The retail chain will offer Linspire's Five-0 Linux distribution as a pre-installed option for some new PCs and laptops, along with its usual retail Linspire packages.

    Sun Snatches Thin-Client Software Maker Tarantella
    Sun gives its utility-computing strategy a boost, purchasing Tarantella, a prominent but increasingly troubled developer of software for accessing server-based applications.

    Firm Wants Web To Forget Its Unsavory Past
    A company called Spam Arrest complains that it's having trouble escaping its past association with junk-email marketing. Now that Spam Arrest cleaned up its act, it wants several other sites to follow suit and remove references to its unsavory past.

    Editor's Picks

    Phone Wars: Mobile Vendors Fight For The Future
    The battle over converged devices such as smartphones will decide the future direction of the entire mobile market. It's a high-stakes fight--and any of the contenders, including a thriving mobile Linux market, could still come out on top

    Sun Welcomes Open-Source Java Effort
    A group of developers proposes an Apache Foundation-sponsored project to create an open-source version of Sun's J2SE desktop Java platform. Not only have Sun executives endorsed the project, but say the company might even lend a hand.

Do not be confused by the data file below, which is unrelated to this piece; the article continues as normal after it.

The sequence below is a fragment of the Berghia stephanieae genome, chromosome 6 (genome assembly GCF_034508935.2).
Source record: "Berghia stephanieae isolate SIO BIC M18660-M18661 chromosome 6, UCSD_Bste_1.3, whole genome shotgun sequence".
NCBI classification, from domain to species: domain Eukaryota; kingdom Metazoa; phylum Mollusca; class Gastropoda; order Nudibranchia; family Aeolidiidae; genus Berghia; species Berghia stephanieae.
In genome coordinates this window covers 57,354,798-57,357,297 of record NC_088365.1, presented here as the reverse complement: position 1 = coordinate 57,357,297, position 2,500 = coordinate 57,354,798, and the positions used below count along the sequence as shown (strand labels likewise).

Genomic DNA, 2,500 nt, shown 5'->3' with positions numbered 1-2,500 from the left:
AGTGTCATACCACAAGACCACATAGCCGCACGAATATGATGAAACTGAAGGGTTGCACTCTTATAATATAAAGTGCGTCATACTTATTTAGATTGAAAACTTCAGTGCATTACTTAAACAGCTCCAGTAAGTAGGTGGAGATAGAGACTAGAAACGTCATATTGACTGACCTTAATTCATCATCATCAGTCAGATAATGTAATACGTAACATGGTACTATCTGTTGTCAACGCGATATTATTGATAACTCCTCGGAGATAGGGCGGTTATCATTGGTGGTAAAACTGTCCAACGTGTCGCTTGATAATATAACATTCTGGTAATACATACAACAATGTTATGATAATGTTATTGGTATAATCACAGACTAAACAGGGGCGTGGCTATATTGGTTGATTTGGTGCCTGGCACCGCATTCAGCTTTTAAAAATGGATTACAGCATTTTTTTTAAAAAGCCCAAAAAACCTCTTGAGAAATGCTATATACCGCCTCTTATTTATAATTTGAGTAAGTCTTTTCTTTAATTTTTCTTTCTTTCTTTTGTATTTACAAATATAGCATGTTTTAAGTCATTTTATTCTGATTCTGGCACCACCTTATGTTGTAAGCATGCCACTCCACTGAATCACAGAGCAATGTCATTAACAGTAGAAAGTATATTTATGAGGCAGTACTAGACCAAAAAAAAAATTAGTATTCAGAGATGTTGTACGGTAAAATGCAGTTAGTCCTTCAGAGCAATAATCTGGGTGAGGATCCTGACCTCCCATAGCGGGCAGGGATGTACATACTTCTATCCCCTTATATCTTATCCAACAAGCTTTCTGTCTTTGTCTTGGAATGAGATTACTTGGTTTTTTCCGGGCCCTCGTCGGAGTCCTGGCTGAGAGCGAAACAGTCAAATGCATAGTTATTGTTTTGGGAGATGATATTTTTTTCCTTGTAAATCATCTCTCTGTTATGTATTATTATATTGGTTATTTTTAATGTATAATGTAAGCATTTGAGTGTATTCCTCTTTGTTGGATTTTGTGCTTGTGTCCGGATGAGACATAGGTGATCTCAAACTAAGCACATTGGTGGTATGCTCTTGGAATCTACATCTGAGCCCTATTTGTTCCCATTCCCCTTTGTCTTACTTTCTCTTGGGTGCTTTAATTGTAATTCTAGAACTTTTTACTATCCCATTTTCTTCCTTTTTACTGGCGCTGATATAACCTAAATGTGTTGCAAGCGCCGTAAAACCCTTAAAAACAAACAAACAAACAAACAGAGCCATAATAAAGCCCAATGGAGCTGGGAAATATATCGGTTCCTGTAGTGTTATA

Vulnerability Assessment: Hit Yourself Where It Hurts
    A vulnerability assessment allows you to find network weaknesses before attackers do--and a variety of quality, open-source tools are available to help you do the job.

    Job One for IT: Figuring Out What Job One Is
    Why, asks Dave DeJean, does it surprise us that just when we think we're beginning to get a handle on what needs to be done, it changes?

    Maureen O'Gara's Recipe For Disaster: Big Mouth, Empty Hands
    Sure, Maureen O'Gara's "expose" of Groklaw author Pamela Jones was sleazy and mean. But when Maureen failed to deliver even a shred of credible evidence to support her attack, Mitch Wagner asserts, she finally crossed the line for good.

    Vivisimo Velocity 4.2--Your Search Is Over
    This Linux-based search engine has all the right answers--and helps you lose your worries over multiple platforms, expensive taxonomies, or time-wasting dead-end search results.

    Voting Booth: Your 64-Bit Future Vote

    Cast Your Vote Now!
    This week, we're continuing our poll on your experience so far using 64-bit systems, either in production or on test systems. We pay good money to rig our elections, so get over there, and make it look good!

    Poll Results:
    The results so far: If our deceptively scientific-looking poll is any indication, companies pushing 64-bit technology as the wave of the future better start pushing harder: A majority of you aren't even experimenting yet with 64-bit hardware or Linux distros.